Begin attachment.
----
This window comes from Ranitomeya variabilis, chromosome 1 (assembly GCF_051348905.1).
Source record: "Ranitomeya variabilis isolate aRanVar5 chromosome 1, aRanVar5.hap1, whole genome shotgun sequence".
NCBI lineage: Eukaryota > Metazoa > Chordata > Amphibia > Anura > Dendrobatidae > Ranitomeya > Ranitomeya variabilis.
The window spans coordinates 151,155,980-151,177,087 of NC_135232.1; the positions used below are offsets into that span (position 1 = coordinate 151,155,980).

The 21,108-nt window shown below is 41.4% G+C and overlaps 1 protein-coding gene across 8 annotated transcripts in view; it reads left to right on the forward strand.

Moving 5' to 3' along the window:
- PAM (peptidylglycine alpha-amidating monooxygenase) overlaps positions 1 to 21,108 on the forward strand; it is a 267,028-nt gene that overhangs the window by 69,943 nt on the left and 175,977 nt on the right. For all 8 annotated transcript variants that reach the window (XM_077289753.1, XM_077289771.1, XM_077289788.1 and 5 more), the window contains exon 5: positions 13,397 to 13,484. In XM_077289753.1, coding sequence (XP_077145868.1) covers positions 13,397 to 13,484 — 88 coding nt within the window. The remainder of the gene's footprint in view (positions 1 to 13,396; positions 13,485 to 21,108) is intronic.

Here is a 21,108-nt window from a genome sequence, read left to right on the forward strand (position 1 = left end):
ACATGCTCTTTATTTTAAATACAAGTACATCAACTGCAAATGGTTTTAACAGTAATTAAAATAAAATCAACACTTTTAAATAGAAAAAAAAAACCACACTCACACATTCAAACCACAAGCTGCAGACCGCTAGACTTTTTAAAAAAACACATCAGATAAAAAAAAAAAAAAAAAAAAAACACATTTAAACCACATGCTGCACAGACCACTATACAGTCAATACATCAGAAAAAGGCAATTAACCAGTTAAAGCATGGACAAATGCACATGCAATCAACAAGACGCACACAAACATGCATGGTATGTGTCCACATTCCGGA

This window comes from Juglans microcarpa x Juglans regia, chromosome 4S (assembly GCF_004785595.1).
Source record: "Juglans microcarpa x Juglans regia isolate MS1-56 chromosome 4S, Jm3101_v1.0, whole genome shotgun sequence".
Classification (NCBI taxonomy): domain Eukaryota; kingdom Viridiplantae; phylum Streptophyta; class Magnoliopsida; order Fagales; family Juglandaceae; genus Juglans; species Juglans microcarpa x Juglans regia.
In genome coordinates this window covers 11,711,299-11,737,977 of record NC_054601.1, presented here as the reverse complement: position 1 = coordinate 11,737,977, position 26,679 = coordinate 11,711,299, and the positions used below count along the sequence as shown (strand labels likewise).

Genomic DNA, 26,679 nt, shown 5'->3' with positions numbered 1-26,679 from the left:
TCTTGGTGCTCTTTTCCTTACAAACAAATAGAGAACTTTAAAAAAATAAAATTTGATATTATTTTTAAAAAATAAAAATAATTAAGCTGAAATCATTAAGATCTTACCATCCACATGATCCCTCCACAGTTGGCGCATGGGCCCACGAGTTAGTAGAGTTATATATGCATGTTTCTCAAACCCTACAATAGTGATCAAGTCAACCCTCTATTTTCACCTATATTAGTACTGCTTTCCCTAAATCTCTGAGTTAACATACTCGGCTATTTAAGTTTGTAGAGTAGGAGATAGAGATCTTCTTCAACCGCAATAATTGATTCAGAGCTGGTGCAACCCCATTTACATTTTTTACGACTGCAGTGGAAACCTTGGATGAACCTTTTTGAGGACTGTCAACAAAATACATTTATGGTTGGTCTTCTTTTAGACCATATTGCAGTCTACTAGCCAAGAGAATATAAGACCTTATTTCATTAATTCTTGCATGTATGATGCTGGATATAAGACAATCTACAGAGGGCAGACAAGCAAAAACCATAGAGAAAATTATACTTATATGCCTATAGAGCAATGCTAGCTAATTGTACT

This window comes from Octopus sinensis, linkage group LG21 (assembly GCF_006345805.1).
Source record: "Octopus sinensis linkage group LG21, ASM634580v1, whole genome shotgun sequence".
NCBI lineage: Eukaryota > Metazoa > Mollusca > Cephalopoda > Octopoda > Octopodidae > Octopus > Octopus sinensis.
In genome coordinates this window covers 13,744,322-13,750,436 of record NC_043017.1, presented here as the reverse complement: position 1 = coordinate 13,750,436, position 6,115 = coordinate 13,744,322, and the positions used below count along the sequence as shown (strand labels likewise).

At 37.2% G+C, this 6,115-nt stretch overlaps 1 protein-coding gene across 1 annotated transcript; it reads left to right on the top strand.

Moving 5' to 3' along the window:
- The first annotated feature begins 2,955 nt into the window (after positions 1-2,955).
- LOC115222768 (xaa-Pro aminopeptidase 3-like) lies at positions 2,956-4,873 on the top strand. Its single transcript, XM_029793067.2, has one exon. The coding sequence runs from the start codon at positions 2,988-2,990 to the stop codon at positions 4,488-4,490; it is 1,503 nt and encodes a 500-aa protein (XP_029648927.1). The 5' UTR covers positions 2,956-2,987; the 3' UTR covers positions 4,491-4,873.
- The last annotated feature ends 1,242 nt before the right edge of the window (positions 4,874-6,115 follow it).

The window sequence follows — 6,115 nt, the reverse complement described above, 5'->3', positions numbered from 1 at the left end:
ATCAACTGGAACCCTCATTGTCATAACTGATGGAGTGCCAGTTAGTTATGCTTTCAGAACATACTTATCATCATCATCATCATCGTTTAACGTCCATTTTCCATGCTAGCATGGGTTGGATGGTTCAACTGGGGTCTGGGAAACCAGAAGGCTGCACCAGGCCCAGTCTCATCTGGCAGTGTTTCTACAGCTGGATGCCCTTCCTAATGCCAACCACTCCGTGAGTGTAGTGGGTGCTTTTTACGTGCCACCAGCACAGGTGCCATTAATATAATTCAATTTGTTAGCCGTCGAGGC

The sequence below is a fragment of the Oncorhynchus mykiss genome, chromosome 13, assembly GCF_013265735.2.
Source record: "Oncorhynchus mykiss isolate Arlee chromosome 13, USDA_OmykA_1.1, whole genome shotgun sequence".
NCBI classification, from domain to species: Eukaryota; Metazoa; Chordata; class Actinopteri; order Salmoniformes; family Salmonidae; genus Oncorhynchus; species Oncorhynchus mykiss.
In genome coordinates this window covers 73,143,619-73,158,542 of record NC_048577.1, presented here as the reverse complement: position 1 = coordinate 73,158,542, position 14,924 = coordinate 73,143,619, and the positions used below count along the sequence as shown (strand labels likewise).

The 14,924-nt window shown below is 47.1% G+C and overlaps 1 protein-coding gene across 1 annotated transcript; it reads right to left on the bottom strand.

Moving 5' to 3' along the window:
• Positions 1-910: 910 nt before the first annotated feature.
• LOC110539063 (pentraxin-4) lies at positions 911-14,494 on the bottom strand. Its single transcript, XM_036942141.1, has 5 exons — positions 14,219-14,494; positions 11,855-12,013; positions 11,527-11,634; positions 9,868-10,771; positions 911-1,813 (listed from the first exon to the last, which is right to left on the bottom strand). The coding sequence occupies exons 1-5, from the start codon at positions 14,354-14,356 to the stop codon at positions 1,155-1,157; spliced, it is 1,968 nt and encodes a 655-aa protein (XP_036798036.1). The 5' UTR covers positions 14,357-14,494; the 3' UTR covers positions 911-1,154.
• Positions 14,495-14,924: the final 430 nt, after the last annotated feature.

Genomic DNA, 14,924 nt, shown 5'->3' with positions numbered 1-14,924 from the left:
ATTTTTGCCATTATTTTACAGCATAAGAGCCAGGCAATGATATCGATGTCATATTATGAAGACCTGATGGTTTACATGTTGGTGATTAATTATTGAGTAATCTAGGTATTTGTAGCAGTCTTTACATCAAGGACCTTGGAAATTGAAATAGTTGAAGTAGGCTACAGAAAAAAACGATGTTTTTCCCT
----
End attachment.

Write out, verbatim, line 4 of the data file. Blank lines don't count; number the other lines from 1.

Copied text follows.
The window spans coordinates 151,155,980-151,177,087 of NC_135232.1; the positions used below are offsets into that span (position 1 = coordinate 151,155,980).